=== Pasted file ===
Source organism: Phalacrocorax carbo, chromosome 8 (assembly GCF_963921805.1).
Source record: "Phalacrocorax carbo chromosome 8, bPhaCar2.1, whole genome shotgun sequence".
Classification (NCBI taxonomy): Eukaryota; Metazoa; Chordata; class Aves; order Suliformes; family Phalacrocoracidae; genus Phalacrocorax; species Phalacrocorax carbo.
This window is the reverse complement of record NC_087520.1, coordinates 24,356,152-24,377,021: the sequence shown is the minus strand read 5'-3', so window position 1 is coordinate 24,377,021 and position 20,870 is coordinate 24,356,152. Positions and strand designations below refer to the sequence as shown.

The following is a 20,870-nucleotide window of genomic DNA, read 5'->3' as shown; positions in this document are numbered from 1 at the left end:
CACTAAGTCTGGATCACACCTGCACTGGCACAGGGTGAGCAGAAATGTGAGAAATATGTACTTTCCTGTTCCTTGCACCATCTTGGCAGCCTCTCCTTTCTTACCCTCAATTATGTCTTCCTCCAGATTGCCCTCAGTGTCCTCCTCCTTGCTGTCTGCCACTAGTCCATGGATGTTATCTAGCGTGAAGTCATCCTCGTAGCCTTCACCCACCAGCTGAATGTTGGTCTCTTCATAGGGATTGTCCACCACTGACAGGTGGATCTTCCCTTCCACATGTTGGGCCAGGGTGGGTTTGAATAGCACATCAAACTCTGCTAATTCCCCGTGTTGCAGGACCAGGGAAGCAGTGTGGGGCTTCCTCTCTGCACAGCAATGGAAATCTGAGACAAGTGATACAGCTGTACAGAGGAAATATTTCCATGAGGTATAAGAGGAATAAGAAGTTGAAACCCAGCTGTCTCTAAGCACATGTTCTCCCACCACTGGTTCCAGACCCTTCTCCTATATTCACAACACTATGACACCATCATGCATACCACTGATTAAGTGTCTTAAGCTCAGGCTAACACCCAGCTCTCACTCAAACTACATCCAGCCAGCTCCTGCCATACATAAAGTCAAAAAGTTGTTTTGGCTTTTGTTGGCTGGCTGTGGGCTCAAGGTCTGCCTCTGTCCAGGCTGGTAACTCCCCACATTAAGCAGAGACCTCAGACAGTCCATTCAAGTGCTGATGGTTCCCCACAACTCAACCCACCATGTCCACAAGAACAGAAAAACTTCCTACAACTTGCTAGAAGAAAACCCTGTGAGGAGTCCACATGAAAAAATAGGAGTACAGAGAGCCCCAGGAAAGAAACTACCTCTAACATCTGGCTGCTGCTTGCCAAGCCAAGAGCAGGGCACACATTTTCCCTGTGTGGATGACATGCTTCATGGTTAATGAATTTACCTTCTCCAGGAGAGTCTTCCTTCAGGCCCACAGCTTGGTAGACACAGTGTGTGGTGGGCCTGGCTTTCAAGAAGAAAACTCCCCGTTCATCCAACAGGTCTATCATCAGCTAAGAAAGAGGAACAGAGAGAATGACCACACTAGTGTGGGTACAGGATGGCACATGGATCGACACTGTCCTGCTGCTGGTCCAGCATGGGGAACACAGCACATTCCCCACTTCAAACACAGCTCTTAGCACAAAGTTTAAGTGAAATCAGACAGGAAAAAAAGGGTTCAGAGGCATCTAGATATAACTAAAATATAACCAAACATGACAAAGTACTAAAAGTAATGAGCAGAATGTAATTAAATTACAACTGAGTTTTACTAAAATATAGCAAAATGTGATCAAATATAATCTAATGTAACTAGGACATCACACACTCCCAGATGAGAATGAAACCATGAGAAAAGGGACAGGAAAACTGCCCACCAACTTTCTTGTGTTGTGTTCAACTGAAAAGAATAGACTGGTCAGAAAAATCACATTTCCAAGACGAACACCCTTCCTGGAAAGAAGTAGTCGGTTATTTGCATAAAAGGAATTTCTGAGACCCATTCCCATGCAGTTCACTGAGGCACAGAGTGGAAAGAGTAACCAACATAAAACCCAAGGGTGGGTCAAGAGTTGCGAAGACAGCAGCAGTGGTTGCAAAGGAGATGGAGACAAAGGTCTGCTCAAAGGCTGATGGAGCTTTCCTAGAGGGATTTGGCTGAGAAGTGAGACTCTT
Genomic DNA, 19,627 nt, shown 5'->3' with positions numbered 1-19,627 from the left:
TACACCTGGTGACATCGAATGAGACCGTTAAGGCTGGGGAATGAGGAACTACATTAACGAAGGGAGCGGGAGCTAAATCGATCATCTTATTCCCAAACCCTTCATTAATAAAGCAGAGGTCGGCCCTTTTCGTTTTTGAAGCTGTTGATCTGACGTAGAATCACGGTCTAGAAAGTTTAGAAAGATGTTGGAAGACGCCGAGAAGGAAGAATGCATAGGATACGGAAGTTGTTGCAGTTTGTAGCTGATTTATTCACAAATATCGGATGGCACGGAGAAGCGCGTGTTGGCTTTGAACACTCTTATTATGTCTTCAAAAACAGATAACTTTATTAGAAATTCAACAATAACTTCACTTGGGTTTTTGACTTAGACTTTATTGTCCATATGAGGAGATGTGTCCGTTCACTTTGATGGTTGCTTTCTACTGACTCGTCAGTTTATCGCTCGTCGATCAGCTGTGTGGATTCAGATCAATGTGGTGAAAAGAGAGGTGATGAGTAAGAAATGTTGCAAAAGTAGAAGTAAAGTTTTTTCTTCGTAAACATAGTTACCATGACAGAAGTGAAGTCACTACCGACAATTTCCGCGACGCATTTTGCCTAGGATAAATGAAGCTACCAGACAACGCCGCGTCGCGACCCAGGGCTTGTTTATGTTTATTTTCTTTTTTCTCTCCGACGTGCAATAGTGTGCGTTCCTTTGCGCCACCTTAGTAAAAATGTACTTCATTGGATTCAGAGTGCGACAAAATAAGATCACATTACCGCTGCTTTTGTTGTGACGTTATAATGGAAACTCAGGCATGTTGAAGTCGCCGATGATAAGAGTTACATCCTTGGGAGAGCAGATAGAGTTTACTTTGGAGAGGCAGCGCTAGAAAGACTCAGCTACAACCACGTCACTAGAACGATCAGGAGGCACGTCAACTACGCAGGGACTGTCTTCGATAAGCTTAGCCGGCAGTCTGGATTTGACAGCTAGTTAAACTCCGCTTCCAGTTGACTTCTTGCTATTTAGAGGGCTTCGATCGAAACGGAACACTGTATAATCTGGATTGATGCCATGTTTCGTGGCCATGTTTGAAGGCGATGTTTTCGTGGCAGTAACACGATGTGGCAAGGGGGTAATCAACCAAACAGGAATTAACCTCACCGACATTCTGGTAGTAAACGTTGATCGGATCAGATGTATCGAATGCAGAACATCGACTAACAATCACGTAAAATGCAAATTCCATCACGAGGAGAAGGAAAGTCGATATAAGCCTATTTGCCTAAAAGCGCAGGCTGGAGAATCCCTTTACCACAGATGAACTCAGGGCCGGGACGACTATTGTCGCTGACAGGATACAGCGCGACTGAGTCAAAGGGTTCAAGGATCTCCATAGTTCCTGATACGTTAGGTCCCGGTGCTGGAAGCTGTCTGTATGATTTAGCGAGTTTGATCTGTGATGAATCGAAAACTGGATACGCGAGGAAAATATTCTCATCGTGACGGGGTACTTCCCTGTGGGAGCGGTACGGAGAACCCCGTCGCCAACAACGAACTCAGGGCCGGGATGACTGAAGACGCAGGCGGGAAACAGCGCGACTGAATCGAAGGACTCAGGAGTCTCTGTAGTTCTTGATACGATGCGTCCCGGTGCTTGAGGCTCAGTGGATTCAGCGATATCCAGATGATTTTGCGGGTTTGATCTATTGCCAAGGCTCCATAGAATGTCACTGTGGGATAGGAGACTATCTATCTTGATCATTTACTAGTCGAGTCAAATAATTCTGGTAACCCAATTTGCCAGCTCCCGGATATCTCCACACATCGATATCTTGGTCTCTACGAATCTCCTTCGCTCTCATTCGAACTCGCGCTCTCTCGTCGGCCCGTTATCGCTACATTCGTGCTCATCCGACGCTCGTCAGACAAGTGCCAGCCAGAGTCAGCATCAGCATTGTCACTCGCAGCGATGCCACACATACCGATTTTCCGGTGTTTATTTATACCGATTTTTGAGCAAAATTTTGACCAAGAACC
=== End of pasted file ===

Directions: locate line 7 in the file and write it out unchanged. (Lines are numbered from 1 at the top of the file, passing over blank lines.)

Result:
Genomic DNA, 19,627 nt, shown 5'->3' with positions numbered 1-19,627 from the left: